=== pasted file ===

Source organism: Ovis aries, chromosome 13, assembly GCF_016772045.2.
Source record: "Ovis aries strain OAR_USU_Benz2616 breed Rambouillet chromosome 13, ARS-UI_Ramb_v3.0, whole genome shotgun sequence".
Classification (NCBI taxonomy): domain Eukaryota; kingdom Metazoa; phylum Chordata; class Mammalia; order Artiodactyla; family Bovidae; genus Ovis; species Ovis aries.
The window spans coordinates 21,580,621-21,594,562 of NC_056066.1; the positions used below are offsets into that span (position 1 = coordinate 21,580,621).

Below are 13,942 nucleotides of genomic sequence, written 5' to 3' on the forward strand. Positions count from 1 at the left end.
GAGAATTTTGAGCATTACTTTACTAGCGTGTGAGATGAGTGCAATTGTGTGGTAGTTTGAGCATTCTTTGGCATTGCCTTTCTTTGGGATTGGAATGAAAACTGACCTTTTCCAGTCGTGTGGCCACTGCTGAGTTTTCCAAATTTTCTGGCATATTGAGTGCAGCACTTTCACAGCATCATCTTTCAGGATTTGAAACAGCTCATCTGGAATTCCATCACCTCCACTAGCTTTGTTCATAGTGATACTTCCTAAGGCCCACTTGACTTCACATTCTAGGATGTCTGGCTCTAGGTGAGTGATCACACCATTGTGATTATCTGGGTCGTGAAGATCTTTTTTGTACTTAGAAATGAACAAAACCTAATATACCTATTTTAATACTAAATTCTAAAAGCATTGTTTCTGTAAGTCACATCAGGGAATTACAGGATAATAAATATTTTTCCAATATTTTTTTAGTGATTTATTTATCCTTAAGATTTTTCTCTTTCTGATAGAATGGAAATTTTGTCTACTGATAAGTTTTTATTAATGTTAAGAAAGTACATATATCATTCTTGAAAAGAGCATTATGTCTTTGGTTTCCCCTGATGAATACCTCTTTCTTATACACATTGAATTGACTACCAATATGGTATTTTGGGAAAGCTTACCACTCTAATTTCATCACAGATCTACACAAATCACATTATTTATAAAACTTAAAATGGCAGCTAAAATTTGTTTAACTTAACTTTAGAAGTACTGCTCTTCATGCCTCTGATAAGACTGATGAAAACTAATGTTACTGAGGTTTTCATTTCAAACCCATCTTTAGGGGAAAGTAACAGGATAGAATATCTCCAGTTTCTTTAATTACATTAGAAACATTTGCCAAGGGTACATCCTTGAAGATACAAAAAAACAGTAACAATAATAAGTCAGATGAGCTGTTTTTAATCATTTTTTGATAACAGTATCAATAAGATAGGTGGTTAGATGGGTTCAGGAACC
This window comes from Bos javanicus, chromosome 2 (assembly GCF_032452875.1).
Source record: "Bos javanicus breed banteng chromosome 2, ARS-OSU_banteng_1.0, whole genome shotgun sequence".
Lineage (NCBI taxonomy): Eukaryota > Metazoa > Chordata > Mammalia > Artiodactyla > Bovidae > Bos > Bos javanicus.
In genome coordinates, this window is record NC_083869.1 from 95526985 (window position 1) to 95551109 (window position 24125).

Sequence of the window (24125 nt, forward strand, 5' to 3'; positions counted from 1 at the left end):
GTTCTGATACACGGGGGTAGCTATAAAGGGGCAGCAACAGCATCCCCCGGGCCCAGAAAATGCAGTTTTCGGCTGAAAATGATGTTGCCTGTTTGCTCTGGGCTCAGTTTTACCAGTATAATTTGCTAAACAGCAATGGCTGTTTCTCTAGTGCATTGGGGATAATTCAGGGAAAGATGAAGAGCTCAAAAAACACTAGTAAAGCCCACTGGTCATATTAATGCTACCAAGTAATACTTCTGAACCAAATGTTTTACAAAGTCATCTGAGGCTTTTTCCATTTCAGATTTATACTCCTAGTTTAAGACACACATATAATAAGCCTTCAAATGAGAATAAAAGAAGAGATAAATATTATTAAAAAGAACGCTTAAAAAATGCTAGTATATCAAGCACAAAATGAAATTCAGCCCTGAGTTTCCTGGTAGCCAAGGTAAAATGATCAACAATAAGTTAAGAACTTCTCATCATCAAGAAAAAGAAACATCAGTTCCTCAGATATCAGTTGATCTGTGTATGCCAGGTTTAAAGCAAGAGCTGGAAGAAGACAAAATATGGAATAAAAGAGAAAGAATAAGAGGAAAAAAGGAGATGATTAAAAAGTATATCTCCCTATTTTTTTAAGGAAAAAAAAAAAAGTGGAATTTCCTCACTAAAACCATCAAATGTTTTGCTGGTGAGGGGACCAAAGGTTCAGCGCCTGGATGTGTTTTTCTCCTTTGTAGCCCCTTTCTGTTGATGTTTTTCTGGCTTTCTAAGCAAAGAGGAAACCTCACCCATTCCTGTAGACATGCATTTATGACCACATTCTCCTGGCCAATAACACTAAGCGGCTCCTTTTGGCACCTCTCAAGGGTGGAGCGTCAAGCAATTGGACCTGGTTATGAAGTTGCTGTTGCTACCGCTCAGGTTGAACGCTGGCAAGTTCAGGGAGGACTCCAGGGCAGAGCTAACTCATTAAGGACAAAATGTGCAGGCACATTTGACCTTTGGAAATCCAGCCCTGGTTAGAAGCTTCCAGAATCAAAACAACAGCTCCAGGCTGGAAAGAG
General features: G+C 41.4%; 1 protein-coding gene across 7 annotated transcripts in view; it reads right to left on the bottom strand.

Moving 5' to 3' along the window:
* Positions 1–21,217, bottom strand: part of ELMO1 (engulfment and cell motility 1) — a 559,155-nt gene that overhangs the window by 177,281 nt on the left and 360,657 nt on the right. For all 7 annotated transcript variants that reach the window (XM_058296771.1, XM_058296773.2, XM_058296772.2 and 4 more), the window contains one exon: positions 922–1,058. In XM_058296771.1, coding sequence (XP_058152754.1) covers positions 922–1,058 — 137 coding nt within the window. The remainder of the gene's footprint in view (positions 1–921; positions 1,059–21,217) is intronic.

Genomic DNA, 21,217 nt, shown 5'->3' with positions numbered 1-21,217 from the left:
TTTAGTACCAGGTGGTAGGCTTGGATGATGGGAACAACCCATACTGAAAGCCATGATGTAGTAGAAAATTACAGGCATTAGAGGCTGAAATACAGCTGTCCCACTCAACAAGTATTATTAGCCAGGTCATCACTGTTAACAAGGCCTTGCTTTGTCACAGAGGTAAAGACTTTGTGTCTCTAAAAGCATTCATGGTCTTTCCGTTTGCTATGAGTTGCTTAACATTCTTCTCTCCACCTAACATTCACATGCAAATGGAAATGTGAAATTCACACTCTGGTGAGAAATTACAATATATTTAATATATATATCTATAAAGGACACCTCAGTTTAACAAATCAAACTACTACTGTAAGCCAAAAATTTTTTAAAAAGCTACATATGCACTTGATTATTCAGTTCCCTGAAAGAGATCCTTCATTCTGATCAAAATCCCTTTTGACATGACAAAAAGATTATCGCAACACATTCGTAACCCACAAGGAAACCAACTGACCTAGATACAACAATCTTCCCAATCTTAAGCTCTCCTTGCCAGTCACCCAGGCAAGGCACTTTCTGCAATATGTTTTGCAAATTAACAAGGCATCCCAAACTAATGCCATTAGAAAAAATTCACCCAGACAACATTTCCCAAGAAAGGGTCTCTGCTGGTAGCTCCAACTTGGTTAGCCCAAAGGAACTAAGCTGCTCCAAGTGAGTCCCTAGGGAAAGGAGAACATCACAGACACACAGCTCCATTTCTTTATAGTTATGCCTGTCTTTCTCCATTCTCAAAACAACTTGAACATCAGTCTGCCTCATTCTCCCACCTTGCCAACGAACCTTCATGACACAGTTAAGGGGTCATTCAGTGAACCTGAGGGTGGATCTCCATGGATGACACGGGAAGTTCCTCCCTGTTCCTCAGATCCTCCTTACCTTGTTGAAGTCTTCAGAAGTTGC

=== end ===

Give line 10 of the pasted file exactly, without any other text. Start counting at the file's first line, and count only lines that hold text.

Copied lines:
In genome coordinates, this window is record NC_083869.1 from 95526985 (window position 1) to 95551109 (window position 24125).